The New Opposition

Monday, 2 November 2009 

I’m not the Government, Tony. I’m here to hold the Government to account.

Tony Abbott on Lateline 27 October 2009

A few weeks ago on Q&A, Chris Pyne was giving his usual battered performance, when he suddenly got a laugh out of the audience by reminding Albanese that since they were in government, it was up to them to sort the asylum seeker problem out. It could be a good tactic against a government that has always been more about a political strategy than a programme. So good in fact, that the Liberals have hung onto it like grim death throughout the asylum debate ever since.

No doubt the Liberals have told themselves that they need to try and not make themselves the issue, but keep attention focussed on the government. More importantly, avoiding giving an alternative in the asylum debate allows the Liberals to keep pretending that going back to Howard’s policies might be an option, when in fact it is not. However, in the case of the asylum debate, while it may help the Liberals wriggle out of a tricky position, it doesn’t do much against the government.

The media are still talking as though this is a political crisis for the government and still missing the politics of why it is not. The political issue is not whether the influx of refugees boats is under control or not, but whether the government is held accountable for it. Everyone keeps saying how the focus shouldn’t be on the few asylum seekers coming by boat compared to the far greater numbers by plane, but nobody explains why it is. It is because those coming by boat directly challenge the myth that Australia can decide who approaches its borders.

The political importance of Rudd’s Indonesian solution that has been missed is that it has turned the debate away from what the government should be doing about refugee boats to what the region should be doing about it. Continuing Howard’s pretence that “we decide” who approaches our shores was not sustainable. Now the issue is seen not purely as a government failing but a problem between the Indonesian government and the provincial government etc. etc. This is what gives the government its ‘patience’ – it has lowered expectations about what it can do and is under no political pressure to act.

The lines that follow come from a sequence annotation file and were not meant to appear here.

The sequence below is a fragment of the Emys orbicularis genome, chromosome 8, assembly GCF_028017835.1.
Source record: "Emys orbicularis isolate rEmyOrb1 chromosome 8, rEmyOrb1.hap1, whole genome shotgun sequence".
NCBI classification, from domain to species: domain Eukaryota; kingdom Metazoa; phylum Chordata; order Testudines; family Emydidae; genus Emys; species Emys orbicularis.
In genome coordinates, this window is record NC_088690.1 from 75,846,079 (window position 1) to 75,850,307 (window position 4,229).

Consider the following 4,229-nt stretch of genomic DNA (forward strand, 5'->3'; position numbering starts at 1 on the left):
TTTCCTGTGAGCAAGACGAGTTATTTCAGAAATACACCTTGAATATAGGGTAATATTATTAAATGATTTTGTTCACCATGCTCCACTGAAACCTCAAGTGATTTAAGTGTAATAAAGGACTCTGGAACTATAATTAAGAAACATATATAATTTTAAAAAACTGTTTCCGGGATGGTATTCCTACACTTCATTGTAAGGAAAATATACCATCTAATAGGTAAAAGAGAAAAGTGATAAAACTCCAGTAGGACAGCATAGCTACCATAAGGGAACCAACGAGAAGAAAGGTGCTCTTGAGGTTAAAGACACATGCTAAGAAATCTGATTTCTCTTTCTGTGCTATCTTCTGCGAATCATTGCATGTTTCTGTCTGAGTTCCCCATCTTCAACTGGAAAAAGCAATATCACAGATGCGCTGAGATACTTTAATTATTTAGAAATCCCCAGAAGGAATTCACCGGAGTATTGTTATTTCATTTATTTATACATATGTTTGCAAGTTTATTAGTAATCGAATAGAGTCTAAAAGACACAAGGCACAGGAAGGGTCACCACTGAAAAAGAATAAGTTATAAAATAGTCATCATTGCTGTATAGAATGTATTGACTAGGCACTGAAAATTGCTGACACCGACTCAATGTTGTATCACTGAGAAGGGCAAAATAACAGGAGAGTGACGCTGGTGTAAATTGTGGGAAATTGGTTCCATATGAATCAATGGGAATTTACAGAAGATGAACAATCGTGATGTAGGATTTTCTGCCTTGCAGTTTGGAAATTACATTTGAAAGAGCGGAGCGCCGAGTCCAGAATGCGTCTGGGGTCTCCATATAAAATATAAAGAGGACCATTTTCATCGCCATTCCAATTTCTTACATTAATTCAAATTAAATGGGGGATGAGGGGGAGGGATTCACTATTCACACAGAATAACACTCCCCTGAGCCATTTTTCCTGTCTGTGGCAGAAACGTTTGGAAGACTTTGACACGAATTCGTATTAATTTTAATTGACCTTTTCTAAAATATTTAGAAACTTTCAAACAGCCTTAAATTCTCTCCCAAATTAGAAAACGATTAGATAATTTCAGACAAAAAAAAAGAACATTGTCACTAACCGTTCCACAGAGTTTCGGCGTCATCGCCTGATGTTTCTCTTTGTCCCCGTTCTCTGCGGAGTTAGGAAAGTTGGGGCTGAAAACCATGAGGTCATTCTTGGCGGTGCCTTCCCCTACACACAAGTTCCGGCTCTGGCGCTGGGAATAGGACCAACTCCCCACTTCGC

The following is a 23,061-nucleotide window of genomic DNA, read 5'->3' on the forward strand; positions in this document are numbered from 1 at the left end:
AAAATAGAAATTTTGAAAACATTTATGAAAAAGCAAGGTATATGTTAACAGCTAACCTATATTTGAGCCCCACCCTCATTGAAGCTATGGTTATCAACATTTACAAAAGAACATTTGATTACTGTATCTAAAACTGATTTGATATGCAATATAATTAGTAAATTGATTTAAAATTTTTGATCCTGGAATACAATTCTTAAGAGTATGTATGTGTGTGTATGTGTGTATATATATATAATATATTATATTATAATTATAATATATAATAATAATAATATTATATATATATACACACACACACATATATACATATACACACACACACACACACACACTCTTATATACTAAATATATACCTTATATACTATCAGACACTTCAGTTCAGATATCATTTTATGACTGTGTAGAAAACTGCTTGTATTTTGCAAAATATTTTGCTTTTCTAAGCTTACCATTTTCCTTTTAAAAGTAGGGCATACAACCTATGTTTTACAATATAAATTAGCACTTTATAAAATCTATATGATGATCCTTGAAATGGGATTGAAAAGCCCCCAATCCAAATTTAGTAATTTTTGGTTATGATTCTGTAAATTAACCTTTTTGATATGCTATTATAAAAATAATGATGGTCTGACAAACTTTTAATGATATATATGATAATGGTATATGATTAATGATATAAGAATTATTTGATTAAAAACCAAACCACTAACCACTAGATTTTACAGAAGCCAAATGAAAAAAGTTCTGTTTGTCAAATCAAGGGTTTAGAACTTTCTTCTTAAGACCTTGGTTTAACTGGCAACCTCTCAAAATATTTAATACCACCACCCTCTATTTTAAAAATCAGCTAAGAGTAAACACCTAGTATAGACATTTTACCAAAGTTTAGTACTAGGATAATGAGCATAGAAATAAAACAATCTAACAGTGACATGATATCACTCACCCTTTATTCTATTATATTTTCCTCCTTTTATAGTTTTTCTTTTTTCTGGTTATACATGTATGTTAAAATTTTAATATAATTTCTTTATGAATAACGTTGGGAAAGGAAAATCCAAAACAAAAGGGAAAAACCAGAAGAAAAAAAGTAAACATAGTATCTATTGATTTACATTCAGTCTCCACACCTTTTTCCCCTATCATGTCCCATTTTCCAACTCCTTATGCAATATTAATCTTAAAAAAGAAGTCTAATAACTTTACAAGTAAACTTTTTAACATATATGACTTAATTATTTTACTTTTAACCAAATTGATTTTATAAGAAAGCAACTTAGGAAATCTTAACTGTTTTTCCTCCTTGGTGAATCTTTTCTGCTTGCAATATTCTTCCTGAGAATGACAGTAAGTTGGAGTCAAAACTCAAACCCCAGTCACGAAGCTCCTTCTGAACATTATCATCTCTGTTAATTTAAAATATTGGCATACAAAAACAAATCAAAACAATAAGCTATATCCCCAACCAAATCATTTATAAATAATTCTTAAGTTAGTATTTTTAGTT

Least of all from the Coalition. In following the media in its U-turn over the last fortnight the Coalition has ended up in a totally contradictory position. On one hand it is saying the 78 refugees on the Oceanic Viking are the government’s responsibility, while at the same time arguing that of course they are not Australia’s responsibility and should not be entitled to come here. In fact, the more they play up the treatment of refugees, the more it undermines the validity of their hard line when they were in office. You could see Abbott appreciating this on Q&A this week when he tagged along with the audience’s disquiet over those on board the Oceanic Viking, but in doing so left himself so exposed on the Howard government’s own record that even Bill Shorten could slap him down at the end.

With the Coalition all over the place on the asylum issue, it has brought out a discernable shift between the role of the media and the parliamentary opposition. The Coalition’s “we are not the government” tactic, and its refusal to put down an alternative, has left it trailing a media through its twists and turns as it searches for a morality tale. Because if the Coalition’s role is, as Tony Abbott says, not to provide alternative policy, but merely hold the government to account, can’t the media do that?

In fact, very much on the asylum issue, the media thinks it can. Having decided that in the first few weeks that the issue is not that the government is not tough enough but perhaps too tough, it has led the way and created a ‘political crisis’ for the government without actual political pressure from any politicians. On Insiders, Paul Kelly and the journalists talk about the government walking a fine line between powerful political forces without describing what they are.